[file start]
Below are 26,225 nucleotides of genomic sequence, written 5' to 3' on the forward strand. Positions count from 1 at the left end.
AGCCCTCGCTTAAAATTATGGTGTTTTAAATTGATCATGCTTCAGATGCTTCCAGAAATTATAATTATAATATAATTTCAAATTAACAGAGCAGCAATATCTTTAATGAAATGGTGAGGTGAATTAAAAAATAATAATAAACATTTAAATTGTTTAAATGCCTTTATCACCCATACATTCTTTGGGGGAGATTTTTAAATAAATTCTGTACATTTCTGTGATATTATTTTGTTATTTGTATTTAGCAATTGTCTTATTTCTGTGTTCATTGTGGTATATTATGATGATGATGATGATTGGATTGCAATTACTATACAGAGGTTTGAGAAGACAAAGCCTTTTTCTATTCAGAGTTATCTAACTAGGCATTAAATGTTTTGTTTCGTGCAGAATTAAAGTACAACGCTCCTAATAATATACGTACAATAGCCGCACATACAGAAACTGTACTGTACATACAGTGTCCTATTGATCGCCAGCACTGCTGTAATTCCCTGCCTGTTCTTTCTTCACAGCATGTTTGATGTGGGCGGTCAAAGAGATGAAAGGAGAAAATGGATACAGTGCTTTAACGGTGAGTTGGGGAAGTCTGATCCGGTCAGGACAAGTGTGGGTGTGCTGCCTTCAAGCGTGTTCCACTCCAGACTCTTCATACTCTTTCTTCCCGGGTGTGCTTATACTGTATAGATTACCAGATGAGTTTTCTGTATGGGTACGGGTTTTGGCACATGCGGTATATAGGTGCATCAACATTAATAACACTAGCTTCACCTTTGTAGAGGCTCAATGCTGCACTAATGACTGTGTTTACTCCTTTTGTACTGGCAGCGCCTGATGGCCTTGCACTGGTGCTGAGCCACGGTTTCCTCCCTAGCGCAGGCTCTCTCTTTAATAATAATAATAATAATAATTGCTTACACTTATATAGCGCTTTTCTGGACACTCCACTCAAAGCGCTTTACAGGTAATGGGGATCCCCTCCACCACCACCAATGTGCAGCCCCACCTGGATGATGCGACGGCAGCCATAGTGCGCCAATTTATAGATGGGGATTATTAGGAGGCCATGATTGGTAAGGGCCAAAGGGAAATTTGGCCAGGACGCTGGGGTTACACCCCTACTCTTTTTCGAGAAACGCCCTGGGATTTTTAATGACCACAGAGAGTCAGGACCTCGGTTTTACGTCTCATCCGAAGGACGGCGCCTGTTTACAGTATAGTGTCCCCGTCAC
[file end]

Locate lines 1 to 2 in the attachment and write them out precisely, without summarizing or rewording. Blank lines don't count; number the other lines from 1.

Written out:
Below are 26,225 nucleotides of genomic sequence, written 5' to 3' on the forward strand. Positions count from 1 at the left end.
AGCCCTCGCTTAAAATTATGGTGTTTTAAATTGATCATGCTTCAGATGCTTCCAGAAATTATAATTATAATATAATTTCAAATTAACAGAGCAGCAATATCTTTAATGAAATGGTGAGGTGAATTAAAAAATAATAATAAACATTTAAATTGTTTAAATGCCTTTATCACCCATACATTCTTTGGGGGAGATTTTTAAATAAATTCTGTACATTTCTGTGATATTATTTTGTTATTTGTATTTAGCAATTGTCTTATTTCTGTGTTCATTGTGGTATATTATGATGATGATGATGATTGGATTGCAATTACTATACAGAGGTTTGAGAAGACAAAGCCTTTTTCTATTCAGAGTTATCTAACTAGGCATTAAATGTTTTGTTTCGTGCAGAATTAAAGTACAACGCTCCTAATAATATACGTACAATAGCCGCACATACAGAAACTGTACTGTACATACAGTGTCCTATTGATCGCCAGCACTGCTGTAATTCCCTGCCTGTTCTTTCTTCACAGCATGTTTGATGTGGGCGGTCAAAGAGATGAAAGGAGAAAATGGATACAGTGCTTTAACGGTGAGTTGGGGAAGTCTGATCCGGTCAGGACAAGTGTGGGTGTGCTGCCTTCAAGCGTGTTCCACTCCAGACTCTTCATACTCTTTCTTCCCGGGTGTGCTTATACTGTATAGATTACCAGATGAGTTTTCTGTATGGGTACGGGTTTTGGCACATGCGGTATATAGGTGCATCAACATTAATAACACTAGCTTCACCTTTGTAGAGGCTCAATGCTGCACTAATGACTGTGTTTACTCCTTTTGTACTGGCAGCGCCTGATGGCCTTGCACTGGTGCTGAGCCACGGTTTCCTCCCTAGCGCAGGCTCTCTCTTTAATAATAATAATAATAATAATTGCTTACACTTATATAGCGCTTTTCTGGACACTCCACTCAAAGCGCTTTACAGGTAATGGGGATCCCCTCCACCACCACCAATGTGCAGCCCCACCTGGATGATGCGACGGCAGCCATAGTGCGCCAATTTATAGATGGGGATTATTAGGAGGCCATGATTGGTAAGGGCCAAAGGGAAATTTGGCCAGGACGCTGGGGTTACACCCCTACTCTTTTTCGAGAAACGCCCTGGGATTTTTAATGACCACAGAGAGTCAGGACCTCGGTTTTACGTCTCATCCGAAGGACGGCGCCTGTTTACAGTATAGTGTCCCCGTCAC